Generally speaking, the meat in Georgia makes me wish I could claim the sanctuary of being a vegetarian. I’m squeamish about meat and admit it. I am not big on chewing on bones (no ribs, thank you, or legs or thighs either). I do not like skin, fat, or cartilage. I am a boneless skinless chicken breast kind of girl who just might not survive in Georgia.
Georgians eat everything, down to the marrow. One lunch, I watched in sick fascination as a little boy proudly devoured his meat, eating anything and everything, stacking each perfectly cleaned little bone on the table. A model citizen. I, on the other hand, was trying to hide all the skin, cartilage and bones under my spoon and did not make eye contact with grandma Neli when she picked up my bowl.
Meat is not served everyday thus making it that much more of an occasion when it is. And I, as a guest, am on the receiving end of Georgian hospitality which dictates that I be given a generous amount of anything being served. Woe is me. I am always conscious of this and gamely try to make my way through my plate. But it’s always a bad show on my part. I cannot choke down the skin or the cartilage. My gorge rises at the sight of what look like large arteries or almost identifiable pieces of animal anatomy. I dislike having to handle all these little slippery pieces of meat, getting my fingers slimy and/or sticky in the process. Ugh.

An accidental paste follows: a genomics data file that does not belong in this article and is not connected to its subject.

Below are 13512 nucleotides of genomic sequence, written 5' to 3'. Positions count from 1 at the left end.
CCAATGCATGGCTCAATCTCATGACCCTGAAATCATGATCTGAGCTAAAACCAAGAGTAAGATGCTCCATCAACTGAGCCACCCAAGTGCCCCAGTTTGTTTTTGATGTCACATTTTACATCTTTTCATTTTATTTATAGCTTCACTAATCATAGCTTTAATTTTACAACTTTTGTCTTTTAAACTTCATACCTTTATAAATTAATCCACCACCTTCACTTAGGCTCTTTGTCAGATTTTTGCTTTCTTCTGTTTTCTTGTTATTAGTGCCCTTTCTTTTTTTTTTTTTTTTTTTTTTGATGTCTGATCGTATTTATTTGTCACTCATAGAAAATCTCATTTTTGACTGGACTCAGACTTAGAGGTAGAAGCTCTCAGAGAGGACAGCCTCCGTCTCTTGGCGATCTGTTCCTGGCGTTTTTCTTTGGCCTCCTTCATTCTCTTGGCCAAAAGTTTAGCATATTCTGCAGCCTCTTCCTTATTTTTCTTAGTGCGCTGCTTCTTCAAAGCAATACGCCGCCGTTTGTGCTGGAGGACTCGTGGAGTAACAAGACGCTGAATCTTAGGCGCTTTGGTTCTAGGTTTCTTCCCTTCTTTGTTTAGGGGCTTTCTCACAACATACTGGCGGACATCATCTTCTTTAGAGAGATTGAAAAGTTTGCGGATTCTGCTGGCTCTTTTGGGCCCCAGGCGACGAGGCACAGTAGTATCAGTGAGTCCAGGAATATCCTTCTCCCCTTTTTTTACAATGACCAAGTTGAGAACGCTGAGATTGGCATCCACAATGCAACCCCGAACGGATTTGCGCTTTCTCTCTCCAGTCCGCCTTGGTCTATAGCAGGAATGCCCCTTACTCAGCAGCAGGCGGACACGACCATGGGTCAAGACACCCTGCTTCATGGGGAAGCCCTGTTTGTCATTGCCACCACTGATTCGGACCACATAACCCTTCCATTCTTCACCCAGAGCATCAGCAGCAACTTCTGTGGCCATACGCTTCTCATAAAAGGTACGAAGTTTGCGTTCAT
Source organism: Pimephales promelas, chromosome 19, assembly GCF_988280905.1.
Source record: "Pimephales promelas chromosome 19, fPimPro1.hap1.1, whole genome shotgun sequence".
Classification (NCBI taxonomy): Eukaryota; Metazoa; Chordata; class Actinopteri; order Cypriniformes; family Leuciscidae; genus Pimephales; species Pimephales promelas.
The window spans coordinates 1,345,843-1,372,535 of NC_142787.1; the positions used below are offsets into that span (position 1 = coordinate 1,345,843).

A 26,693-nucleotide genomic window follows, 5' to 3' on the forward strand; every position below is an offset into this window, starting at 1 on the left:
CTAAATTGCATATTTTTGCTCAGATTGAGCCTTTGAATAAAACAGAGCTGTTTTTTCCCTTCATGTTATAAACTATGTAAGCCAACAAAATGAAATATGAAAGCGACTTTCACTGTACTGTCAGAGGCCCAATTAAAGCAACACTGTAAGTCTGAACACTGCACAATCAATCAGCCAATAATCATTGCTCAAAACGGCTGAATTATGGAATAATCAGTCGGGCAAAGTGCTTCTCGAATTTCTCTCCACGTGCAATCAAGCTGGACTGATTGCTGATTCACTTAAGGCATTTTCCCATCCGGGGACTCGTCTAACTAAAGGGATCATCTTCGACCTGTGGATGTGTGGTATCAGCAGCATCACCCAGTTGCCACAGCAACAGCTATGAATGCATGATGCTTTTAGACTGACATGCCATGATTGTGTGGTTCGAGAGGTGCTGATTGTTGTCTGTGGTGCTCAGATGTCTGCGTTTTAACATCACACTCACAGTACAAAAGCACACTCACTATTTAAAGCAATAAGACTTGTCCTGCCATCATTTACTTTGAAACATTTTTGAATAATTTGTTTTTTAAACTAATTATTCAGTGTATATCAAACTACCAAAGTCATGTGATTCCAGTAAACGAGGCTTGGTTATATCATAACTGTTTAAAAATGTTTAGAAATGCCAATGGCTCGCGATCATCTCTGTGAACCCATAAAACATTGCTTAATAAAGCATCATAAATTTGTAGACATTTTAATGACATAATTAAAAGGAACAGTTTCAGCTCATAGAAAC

At present, I think my host family thinks I do not like meat. I do like meat! I do! I tried to tell them that I eat meat, just not very much, but I think the message did not make it. I am, of course, reliant on my limited Georgian and the assistance of the oldest daughter. I am pretty sure she told them I don’t like meat because all their faces fell. I tried to say I only like to eat a small amount again, but I think it’s all over. They will probably be forever convinced that I don’t like meat. Which means maybe it will not be served as often. The confusing part is this: I am not sure if that is a good thing or a bad thing.